A Northern District of California court recently dismissed a putative California class action against The J.M. Smucker Company (“J.M. Smucker”) for lack of personal jurisdiction because it did not purposefully target California in operating its marketing website for the Folgers coffee brand.  See Carroll v. J.M. Smucker Co., No. 3:22-cv-08952 (N.D. Cal. June 15, 2023).

Plaintiffs filed a putative class action against J.M. Smucker, an Ohio company, in the Northern District of California, alleging that J.M. Smucker’s use of pixel technology on its website for the Folgers brand, www.folgerscoffee.com, violated the federal Video Privacy Protection Act (“VPPA”).  The putative class representatives were Virginia and California residents.  The plaintiffs claimed that the data collected about their browsing activity on the Folgers site by the pixel software was disclosed to the third-party service provider in violation of the VPPA.

J.M. Smucker moved to dismiss both for lack of personal jurisdiction and for failure to state a claim.  District Judge William Alsup granted the motion to dismiss for lack of personal jurisdiction.  The court found that plaintiffs’ claims sounded in tort, so plaintiffs needed to allege that the Ohio company had purposefully directed its activities at California, rather than that J.M. Smucker had purposefully availed itself of California, which would be the appropriate inquiry if the claims sounded in contract.

The court found that although the Folgers website is interactive in several respects, including by inviting users to sign up to receive emails, allowing users to perform keyword searches, and offering a “Live Chat” feature, none of these interactive features was sufficiently targeted at California to give rise to specific personal jurisdiction over J.M. Smucker in the state.  The court found persuasive the fact “any website feature plaintiffs point to . . . appears to have offered an identical experience regardless of the forum of access.”  Further, consumers cannot purchase products directly through that website—they would need to navigate to a separate online store to make a purchase.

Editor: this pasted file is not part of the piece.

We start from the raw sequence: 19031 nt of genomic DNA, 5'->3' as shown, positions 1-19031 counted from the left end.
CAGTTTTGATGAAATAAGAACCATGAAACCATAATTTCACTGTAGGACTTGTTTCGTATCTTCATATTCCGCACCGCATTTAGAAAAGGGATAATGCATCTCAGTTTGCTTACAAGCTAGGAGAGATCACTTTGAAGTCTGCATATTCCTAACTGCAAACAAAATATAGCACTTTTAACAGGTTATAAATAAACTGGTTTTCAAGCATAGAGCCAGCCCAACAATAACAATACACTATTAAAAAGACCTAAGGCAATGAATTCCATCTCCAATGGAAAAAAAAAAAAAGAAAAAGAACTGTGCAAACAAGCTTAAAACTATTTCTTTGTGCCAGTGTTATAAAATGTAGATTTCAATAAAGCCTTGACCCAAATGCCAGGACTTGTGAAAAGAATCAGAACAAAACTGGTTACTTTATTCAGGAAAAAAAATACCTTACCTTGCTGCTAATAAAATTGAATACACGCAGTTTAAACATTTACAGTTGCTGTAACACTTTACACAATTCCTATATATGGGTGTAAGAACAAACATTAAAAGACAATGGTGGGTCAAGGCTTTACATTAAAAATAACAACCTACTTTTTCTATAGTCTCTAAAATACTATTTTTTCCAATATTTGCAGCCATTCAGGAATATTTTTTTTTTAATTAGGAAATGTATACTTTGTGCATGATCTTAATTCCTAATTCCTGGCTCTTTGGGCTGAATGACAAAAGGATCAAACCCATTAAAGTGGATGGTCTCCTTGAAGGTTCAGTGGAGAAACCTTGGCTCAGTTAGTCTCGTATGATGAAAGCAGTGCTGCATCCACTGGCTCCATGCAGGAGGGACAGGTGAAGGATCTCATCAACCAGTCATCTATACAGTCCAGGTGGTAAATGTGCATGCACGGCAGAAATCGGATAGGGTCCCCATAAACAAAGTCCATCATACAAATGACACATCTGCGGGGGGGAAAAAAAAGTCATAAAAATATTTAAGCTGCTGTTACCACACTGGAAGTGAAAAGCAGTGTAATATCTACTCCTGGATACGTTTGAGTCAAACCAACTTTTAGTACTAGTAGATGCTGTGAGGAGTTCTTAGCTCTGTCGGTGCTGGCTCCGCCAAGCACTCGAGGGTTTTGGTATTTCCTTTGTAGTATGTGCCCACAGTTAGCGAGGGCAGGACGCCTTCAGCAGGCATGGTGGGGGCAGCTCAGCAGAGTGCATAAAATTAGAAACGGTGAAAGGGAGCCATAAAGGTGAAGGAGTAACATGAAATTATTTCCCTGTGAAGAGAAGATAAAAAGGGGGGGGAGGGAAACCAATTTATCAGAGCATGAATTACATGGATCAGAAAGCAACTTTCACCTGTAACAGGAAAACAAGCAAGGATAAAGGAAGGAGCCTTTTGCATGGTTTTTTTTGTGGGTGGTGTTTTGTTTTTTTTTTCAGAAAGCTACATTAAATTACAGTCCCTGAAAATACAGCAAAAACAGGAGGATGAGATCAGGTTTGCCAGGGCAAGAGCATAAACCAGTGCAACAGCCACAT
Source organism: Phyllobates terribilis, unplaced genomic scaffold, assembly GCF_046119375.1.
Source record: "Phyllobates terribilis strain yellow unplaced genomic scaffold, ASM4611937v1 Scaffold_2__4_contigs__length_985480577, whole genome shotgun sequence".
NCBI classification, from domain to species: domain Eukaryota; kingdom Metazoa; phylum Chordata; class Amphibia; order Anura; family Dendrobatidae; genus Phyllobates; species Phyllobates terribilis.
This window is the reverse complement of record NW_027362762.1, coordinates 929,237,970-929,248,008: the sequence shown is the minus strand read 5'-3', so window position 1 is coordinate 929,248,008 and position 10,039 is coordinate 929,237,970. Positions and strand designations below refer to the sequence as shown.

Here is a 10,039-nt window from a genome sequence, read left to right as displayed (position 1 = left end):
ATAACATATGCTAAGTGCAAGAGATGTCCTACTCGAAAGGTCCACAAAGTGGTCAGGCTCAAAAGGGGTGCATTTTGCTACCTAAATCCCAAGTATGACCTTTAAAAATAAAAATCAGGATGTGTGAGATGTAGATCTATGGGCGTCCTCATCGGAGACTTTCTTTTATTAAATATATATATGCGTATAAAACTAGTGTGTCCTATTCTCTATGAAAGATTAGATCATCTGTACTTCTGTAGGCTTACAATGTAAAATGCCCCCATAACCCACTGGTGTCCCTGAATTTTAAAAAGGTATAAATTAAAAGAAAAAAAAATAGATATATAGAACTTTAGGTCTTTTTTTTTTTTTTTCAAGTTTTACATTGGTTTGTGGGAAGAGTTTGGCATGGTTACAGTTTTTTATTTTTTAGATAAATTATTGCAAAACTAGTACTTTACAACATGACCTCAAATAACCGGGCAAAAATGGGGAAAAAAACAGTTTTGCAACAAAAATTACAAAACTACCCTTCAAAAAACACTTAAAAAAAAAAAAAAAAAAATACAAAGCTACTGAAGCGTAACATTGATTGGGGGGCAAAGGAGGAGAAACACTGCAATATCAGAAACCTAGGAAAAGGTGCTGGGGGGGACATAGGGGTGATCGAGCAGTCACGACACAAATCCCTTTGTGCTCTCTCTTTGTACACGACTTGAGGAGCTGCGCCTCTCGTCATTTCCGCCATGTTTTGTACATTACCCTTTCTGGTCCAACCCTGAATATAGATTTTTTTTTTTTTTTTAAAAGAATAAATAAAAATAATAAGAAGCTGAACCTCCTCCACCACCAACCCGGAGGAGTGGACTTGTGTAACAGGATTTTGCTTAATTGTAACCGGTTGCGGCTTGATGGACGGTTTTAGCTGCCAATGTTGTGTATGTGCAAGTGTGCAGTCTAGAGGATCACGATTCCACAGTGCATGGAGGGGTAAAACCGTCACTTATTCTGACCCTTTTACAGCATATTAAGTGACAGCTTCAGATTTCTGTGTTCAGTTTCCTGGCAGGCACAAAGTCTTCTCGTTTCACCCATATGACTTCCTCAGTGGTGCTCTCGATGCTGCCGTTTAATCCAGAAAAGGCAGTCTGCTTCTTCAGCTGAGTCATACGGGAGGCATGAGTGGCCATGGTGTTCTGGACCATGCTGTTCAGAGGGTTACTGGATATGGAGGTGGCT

The court granted the motion to dismiss without further leave to amend, noting that “the jurisdictional showing here is so deficient that any sought amendment would be futile.”  The court also declined to permit jurisdictional discovery because the jurisdictional discovery sought by plaintiffs—online sales figures for California versus nationwide figures—would not cure the complaint’s jurisdictional deficiencies.

Photo of Alice Phillips Alice Phillips

Alice Phillips is a litigation associate in the firm’s Los Angeles office. She represents clients in all stages of complex civil litigation, including at trial.

Previously, Alice clerked for Judge John M. Walker, Jr., on the U.S. Court of Appeals for the Second…

Alice Phillips is a litigation associate in the firm’s Los Angeles office. She represents clients in all stages of complex civil litigation, including at trial.

Previously, Alice clerked for Judge John M. Walker, Jr., on the U.S. Court of Appeals for the Second Circuit and Judge Carol Bagley Amon on the U.S. District Court for the Eastern District of New York.